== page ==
Tag Archives: language

More than vs. more that

Recently, for the first time, I found the nerve-shreddingly illogical phrase “more that” (instead of “more than“) in a printed book. This seems, to me, the tipping point at which it has definitively crossed into the mainstream as a linguistic mutation. On p.75* of Helen Macdonald’s bestseller, H is for Hawk, is the following text:


It’s a well-written book whose author is highly educated and intelligent. There were many points at which this error could and should have been spotted. Whether it crept in from the original manuscript or during typesetting, none of the beta readers or editors appears to have flagged it for correction. Continue reading

Communications: RIP “different from”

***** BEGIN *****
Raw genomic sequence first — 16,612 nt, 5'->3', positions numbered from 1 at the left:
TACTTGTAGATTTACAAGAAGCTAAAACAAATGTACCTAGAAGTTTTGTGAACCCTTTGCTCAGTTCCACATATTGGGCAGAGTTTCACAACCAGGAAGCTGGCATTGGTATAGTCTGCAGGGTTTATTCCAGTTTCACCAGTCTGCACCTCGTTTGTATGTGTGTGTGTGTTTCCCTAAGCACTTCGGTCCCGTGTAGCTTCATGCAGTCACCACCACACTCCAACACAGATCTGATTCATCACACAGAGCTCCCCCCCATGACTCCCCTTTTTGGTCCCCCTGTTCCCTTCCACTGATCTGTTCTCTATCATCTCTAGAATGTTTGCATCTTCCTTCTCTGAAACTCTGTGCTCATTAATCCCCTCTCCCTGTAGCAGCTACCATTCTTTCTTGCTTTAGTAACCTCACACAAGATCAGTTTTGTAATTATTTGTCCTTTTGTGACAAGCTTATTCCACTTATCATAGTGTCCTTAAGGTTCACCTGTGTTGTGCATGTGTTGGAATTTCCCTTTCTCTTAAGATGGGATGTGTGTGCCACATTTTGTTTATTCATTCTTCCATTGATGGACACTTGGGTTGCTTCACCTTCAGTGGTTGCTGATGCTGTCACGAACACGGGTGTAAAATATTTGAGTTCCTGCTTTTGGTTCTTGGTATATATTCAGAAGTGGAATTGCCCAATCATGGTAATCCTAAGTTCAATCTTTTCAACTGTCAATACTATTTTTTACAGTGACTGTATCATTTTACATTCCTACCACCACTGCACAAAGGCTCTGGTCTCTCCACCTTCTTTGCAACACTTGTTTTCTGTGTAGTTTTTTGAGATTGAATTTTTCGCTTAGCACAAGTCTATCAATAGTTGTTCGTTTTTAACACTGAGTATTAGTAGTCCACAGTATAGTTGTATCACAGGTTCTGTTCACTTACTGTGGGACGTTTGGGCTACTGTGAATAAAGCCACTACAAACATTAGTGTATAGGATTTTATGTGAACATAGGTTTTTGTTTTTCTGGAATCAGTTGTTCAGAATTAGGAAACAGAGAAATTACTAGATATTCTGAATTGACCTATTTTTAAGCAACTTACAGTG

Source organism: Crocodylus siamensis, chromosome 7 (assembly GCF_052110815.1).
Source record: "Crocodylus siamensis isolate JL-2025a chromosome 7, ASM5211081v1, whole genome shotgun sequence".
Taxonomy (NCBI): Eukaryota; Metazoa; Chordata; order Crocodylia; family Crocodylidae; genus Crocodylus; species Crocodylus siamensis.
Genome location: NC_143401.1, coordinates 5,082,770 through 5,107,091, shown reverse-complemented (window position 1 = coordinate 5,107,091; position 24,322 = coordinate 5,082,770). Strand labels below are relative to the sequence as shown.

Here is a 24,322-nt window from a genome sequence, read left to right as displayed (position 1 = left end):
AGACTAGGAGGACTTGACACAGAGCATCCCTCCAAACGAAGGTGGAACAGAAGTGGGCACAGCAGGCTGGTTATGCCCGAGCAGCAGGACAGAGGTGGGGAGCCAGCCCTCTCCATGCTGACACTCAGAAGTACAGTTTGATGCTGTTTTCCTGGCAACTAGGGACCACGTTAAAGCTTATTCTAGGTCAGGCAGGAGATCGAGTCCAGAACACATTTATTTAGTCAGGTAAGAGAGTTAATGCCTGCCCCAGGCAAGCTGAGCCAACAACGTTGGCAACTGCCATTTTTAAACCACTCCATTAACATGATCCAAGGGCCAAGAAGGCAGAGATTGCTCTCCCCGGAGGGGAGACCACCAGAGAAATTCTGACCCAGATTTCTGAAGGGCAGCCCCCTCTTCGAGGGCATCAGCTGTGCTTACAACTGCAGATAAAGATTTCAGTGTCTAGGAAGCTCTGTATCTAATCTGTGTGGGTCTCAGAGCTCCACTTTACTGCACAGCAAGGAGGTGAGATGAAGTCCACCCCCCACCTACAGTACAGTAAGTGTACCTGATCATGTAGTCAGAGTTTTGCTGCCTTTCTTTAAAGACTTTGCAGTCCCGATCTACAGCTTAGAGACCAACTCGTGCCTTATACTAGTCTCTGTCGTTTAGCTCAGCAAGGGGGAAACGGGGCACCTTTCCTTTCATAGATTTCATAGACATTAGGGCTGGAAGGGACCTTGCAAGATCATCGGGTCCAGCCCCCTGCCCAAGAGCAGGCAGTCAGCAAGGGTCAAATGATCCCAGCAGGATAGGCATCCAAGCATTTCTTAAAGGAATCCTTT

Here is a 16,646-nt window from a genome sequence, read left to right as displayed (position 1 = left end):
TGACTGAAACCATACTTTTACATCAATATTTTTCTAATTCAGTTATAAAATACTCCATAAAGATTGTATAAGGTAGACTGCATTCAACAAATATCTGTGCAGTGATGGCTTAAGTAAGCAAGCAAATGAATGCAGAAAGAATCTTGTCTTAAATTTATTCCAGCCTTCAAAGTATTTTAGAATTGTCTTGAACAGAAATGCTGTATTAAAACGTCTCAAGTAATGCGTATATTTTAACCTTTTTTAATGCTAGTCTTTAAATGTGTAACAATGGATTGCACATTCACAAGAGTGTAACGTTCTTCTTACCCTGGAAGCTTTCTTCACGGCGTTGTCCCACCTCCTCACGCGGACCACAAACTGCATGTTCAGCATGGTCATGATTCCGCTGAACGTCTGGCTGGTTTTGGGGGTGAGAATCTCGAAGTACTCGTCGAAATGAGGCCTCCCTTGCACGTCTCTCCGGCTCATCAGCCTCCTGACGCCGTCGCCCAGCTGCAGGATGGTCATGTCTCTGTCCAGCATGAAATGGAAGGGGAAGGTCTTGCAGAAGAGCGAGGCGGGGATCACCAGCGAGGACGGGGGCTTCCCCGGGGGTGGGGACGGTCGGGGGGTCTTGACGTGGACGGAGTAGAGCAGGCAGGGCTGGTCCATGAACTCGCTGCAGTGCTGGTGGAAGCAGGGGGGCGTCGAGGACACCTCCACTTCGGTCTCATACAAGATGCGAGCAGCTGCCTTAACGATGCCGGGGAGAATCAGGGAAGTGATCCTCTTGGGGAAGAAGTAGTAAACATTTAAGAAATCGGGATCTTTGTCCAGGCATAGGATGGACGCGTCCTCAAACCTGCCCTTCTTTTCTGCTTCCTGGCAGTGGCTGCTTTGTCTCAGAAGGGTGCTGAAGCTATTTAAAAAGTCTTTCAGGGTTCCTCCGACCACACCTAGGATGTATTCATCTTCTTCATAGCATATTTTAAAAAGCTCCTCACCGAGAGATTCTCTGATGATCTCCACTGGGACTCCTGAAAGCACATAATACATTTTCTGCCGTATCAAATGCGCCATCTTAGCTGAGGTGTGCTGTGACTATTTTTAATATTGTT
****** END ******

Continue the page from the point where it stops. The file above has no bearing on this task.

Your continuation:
The death has not been announced of the phrase “different from” but it’s clearly a phrase whose time is up. In the last week alone, I’ve heard “different to” used by Radio 4 journalists and seen it in a broadsheet newspaper. I can’t even remember when I last heard or read “different from” in even the most erudite circles; it’s now on its final journey to wherever it is that dead phrases go. Unless breeding pairs of “different from” are found in the wild, or in captivity, it risks becoming entirely extinct (when did “gone extinct” gain currency, by the way? Such a horrible, clunky phrase – but I sense that’s a rant for another time). Continue reading